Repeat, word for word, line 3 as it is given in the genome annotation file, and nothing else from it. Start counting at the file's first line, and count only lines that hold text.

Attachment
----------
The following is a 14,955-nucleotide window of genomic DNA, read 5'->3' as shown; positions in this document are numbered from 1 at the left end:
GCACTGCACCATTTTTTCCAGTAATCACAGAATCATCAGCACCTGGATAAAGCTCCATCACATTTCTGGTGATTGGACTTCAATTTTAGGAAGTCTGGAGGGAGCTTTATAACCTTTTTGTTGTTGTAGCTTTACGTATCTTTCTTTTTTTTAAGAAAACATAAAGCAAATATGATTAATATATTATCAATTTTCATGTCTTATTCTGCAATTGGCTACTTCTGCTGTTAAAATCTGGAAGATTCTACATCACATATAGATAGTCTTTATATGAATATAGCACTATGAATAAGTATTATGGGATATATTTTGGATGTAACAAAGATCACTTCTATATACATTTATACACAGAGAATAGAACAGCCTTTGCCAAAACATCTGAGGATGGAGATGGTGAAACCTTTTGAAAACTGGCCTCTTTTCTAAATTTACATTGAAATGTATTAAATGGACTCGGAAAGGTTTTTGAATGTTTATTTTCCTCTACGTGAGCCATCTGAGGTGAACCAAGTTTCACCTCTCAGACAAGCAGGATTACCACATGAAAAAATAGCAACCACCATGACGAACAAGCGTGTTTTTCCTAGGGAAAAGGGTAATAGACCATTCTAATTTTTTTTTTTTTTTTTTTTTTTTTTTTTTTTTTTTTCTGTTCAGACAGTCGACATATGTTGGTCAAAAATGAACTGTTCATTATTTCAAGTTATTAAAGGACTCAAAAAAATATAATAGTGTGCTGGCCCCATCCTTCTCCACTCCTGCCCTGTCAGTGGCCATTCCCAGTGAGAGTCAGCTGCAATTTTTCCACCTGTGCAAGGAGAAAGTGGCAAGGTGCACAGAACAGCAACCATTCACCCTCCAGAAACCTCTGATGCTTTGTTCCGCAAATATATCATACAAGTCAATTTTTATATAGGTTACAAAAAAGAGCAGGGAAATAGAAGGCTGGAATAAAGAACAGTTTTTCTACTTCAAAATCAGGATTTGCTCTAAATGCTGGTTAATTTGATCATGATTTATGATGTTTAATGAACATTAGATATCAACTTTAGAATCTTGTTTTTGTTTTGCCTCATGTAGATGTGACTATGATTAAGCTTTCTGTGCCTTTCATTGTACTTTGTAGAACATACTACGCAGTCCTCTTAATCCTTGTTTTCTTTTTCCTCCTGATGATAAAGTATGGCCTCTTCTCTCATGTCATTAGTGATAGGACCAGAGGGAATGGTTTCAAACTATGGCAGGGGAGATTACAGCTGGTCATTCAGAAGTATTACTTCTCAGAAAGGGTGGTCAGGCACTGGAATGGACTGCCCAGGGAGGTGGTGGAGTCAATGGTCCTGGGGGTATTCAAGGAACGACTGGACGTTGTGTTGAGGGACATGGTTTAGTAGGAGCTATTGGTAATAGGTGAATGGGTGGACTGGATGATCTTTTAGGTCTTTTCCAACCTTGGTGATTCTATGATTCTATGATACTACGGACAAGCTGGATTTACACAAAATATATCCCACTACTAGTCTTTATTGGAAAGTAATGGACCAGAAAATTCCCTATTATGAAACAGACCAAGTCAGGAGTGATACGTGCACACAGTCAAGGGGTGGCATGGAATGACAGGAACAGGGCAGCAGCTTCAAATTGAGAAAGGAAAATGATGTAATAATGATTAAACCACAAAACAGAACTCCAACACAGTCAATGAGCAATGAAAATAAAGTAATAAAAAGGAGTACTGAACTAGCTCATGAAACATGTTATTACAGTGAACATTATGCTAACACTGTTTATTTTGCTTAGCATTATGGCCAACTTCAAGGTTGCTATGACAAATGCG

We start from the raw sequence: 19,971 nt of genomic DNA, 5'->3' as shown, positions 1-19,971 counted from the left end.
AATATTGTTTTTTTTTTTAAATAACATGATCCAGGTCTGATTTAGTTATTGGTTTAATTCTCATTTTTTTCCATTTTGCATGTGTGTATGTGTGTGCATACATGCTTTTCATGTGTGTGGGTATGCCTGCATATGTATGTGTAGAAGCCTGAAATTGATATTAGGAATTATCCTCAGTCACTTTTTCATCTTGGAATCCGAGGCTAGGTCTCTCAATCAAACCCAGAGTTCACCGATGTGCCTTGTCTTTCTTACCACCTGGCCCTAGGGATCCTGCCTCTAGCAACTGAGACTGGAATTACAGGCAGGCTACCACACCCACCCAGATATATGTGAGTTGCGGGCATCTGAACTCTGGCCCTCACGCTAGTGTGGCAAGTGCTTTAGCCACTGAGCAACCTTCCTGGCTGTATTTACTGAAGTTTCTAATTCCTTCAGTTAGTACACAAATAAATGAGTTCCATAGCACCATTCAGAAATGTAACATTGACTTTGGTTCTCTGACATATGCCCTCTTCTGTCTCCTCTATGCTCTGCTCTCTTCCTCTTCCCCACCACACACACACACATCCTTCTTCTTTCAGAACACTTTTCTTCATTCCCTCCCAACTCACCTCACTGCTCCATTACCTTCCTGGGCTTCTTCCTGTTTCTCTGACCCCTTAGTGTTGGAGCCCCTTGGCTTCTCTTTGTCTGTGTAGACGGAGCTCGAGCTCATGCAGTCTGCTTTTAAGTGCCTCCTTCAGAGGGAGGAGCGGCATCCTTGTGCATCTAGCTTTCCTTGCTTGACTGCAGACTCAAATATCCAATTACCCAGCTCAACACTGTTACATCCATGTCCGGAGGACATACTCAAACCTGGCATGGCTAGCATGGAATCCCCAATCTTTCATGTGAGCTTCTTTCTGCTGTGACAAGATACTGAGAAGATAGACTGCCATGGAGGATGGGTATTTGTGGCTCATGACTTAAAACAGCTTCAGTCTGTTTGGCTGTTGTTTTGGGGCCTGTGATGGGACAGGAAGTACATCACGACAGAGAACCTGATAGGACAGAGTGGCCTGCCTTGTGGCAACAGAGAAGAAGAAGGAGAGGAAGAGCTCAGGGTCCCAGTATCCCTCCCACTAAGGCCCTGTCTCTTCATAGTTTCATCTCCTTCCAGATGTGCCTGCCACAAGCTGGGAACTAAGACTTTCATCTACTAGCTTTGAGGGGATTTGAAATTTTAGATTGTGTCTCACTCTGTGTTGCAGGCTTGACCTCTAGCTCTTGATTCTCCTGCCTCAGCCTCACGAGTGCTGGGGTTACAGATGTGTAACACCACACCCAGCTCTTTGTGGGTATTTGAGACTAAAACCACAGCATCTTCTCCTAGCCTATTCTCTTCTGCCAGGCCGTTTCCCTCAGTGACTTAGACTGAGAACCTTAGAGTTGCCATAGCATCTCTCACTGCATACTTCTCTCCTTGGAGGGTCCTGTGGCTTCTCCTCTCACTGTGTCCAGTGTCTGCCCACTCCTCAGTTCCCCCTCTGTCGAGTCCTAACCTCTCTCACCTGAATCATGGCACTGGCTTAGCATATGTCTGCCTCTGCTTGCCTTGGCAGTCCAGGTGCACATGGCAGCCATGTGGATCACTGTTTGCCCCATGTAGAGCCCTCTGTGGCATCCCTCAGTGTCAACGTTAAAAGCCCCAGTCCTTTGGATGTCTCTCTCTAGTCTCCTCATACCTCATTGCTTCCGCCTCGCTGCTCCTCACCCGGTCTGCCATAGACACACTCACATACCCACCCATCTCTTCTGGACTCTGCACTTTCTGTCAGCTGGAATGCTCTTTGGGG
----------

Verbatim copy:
We start from the raw sequence: 19,971 nt of genomic DNA, 5'->3' as shown, positions 1-19,971 counted from the left end.